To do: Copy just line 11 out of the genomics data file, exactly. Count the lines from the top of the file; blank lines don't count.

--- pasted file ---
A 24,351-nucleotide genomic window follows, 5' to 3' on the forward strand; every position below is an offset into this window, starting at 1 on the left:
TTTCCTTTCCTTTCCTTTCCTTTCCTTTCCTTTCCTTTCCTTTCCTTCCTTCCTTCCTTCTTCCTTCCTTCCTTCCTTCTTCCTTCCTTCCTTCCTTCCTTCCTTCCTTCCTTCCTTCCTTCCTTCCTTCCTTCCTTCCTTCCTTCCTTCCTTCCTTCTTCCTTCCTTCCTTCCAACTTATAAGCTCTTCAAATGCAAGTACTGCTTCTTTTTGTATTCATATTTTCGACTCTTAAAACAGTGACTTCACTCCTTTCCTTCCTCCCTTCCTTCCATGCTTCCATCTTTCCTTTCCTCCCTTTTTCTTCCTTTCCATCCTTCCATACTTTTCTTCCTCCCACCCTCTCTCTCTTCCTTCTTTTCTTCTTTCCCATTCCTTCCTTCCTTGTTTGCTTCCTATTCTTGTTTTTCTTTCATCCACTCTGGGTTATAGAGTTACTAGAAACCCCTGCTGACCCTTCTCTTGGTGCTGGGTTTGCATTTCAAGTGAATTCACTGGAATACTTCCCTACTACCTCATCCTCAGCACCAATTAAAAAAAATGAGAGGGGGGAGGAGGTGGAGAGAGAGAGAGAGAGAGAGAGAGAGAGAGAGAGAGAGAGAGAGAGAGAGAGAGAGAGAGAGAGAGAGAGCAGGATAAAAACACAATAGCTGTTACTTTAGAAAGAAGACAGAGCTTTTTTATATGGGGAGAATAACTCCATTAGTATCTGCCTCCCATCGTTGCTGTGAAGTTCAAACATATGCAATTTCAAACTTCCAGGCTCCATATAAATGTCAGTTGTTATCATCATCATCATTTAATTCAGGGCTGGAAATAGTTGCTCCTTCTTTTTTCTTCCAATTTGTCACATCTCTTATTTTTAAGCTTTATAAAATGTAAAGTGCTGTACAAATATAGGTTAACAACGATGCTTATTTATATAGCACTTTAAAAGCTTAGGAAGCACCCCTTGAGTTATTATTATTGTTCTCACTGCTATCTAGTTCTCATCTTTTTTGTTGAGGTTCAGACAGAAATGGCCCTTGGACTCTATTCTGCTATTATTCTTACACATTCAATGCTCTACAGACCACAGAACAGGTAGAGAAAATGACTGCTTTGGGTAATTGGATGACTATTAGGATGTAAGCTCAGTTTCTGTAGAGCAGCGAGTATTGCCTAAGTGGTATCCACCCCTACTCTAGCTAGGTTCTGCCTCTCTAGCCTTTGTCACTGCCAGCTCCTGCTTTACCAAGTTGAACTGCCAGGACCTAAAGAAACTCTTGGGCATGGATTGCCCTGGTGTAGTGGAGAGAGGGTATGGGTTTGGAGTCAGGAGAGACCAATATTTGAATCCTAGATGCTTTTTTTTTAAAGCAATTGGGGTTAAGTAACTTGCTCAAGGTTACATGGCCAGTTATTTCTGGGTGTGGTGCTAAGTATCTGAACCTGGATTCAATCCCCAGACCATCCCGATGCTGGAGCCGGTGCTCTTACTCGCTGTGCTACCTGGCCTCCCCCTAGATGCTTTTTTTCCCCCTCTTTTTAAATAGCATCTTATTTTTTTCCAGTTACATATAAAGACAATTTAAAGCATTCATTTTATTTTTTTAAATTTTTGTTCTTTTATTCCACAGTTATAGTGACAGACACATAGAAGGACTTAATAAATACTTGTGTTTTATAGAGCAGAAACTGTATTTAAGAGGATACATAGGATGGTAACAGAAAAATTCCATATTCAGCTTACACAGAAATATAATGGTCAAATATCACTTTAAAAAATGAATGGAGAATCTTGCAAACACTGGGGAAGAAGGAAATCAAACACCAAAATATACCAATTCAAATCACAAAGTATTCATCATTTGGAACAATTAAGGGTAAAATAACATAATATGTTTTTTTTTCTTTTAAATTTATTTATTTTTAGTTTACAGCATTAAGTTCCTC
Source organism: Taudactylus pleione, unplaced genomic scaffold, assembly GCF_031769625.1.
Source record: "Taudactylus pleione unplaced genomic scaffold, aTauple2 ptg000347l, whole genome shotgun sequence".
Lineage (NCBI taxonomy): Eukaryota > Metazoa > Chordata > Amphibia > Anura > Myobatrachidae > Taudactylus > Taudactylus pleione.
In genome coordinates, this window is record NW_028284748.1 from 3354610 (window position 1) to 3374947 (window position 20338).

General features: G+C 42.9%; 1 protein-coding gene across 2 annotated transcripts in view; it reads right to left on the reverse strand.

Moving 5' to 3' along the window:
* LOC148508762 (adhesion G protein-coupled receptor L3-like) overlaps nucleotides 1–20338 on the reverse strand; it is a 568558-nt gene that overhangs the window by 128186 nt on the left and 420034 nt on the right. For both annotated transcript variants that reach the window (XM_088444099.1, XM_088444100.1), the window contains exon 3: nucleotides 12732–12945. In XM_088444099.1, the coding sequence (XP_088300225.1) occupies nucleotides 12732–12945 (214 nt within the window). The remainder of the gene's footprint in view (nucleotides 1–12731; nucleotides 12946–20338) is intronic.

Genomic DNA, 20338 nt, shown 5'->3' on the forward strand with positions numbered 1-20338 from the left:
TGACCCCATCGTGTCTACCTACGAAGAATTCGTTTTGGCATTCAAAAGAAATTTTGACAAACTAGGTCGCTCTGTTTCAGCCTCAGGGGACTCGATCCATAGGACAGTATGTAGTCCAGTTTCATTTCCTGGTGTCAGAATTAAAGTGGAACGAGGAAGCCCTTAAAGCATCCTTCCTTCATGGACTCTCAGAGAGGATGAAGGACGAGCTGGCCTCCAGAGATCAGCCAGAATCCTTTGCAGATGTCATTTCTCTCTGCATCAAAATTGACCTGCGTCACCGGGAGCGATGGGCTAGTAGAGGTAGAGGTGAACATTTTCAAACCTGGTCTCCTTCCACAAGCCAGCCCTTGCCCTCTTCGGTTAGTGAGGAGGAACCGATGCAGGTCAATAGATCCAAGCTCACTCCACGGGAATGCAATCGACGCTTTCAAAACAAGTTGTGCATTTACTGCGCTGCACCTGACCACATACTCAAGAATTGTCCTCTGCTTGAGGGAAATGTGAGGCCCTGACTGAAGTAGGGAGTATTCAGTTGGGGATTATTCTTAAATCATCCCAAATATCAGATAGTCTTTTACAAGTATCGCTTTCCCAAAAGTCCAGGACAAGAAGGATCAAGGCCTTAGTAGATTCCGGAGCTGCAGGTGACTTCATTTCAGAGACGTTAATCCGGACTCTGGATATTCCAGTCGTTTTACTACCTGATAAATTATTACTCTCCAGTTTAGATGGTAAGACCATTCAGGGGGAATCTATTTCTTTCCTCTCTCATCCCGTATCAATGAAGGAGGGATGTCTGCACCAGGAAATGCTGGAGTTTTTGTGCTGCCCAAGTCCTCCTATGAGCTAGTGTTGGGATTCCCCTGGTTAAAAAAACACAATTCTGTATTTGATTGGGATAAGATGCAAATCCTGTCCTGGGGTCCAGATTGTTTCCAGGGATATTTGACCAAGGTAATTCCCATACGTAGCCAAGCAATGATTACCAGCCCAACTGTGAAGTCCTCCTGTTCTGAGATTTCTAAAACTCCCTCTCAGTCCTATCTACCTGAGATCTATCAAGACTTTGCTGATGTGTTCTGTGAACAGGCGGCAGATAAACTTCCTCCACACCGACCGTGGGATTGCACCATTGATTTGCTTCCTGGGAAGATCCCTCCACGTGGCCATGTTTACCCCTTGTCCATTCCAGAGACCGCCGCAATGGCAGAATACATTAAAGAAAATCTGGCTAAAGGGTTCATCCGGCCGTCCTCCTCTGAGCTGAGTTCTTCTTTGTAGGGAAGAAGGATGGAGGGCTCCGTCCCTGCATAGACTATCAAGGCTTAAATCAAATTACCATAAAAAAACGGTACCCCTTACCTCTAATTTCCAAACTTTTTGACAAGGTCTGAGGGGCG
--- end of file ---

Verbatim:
TGACCCCATCGTGTCTACCTACGAAGAATTCGTTTTGGCATTCAAAAGAAATTTTGACAAACTAGGTCGCTCTGTTTCAGCCTCAGGGGACTCGATCCATAGGACAGTATGTAGTCCAGTTTCATTTCCTGGTGTCAGAATTAAAGTGGAACGAGGAAGCCCTTAAAGCATCCTTCCTTCATGGACTCTCAGAGAGGATGAAGGACGAGCTGGCCTCCAGAGATCAGCCAGAATCCTTTGCAGATGTCATTTCTCTCTGCATCAAAATTGACCTGCGTCACCGGGAGCGATGGGCTAGTAGAGGTAGAGGTGAACATTTTCAAACCTGGTCTCCTTCCACAAGCCAGCCCTTGCCCTCTTCGGTTAGTGAGGAGGAACCGATGCAGGTCAATAGATCCAAGCTCACTCCACGGGAATGCAATCGACGCTTTCAAAACAAGTTGTGCATTTACTGCGCTGCACCTGACCACATACTCAAGAATTGTCCTCTGCTTGAGGGAAATGTGAGGCCCTGACTGAAGTAGGGAGTATTCAGTTGGGGATTATTCTTAAATCATCCCAAATATCAGATAGTCTTTTACAAGTATCGCTTTCCCAAAAGTCCAGGACAAGAAGGATCAAGGCCTTAGTAGATTCCGGAGCTGCAGGTGACTTCATTTCAGAGACGTTAATCCGGACTCTGGATATTCCAGTCGTTTTACTACCTGATAAATTATTACTCTCCAGTTTAGATGGTAAGACCATTCAGGGGGAATCTATTTCTTTCCTCTCTCATCCCGTATCAATGAAGGAGGGATGTCTGCACCAGGAAATGCTGGAGTTTTTGTGCTGCCCAAGTCCTCCTATGAGCTAGTGTTGGGATTCCCCTGGTTAAAAAAACACAATTCTGTATTTGATTGGGATAAGATGCAAATCCTGTCCTGGGGTCCAGATTGTTTCCAGGGATATTTGACCAAGGTAATTCCCATACGTAGCCAAGCAATGATTACCAGCCCAACTGTGAAGTCCTCCTGTTCTGAGATTTCTAAAACTCCCTCTCAGTCCTATCTACCTGAGATCTATCAAGACTTTGCTGATGTGTTCTGTGAACAGGCGGCAGATAAACTTCCTCCACACCGACCGTGGGATTGCACCATTGATTTGCTTCCTGGGAAGATCCCTCCACGTGGCCATGTTTACCCCTTGTCCATTCCAGAGACCGCCGCAATGGCAGAATACATTAAAGAAAATCTGGCTAAAGGGTTCATCCGGCCGTCCTCCTCTGAGCTGAGTTCTTCTTTGTAGGGAAGAAGGATGGAGGGCTCCGTCCCTGCATAGACTATCAAGGCTTAAATCAAATTACCATAAAAAAACGGTACCCCTTACCTCTAATTTCCAAACTTTTTGACAAGGTCTGAGGGGCG